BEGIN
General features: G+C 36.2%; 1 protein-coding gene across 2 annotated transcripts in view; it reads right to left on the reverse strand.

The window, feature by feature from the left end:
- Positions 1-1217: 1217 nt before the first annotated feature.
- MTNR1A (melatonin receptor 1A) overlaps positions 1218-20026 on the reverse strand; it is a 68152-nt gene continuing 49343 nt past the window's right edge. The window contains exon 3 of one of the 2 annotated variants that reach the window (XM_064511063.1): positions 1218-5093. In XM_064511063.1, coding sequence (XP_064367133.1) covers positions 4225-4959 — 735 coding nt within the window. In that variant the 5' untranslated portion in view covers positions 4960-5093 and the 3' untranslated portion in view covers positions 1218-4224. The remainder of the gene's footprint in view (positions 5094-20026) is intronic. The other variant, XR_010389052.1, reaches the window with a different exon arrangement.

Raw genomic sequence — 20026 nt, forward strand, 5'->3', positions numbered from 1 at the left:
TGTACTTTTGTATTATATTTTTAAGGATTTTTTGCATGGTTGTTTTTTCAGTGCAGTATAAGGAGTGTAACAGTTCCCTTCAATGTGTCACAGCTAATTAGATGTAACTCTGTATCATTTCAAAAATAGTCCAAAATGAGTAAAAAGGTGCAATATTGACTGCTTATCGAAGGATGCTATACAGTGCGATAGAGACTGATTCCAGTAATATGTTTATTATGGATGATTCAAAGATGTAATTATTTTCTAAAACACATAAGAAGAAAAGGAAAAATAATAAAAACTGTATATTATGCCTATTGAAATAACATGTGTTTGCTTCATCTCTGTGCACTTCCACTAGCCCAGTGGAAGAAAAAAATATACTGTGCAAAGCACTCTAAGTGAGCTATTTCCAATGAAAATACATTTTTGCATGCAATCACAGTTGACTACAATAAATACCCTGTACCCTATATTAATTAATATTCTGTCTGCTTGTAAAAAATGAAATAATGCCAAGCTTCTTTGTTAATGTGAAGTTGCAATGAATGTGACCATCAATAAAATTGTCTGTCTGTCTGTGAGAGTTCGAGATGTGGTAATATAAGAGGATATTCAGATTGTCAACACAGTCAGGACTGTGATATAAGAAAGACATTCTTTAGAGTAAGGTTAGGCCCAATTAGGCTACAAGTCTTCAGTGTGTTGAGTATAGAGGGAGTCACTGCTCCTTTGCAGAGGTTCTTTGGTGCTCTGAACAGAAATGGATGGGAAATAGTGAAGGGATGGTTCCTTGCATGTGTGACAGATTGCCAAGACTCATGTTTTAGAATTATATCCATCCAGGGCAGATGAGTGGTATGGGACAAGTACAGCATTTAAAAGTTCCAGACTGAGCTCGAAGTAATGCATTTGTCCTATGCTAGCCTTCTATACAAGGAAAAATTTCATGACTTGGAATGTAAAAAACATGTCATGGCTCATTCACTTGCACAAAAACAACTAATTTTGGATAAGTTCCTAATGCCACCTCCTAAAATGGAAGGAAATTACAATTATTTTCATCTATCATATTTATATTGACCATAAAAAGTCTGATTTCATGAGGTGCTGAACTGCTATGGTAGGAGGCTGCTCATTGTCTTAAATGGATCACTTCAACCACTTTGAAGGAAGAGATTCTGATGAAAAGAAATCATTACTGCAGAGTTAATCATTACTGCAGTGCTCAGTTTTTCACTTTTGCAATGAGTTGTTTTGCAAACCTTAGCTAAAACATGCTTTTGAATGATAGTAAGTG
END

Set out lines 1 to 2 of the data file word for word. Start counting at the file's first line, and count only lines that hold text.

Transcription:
General features: G+C 36.2%; 1 protein-coding gene across 2 annotated transcripts in view; it reads right to left on the reverse strand.

The window, feature by feature from the left end: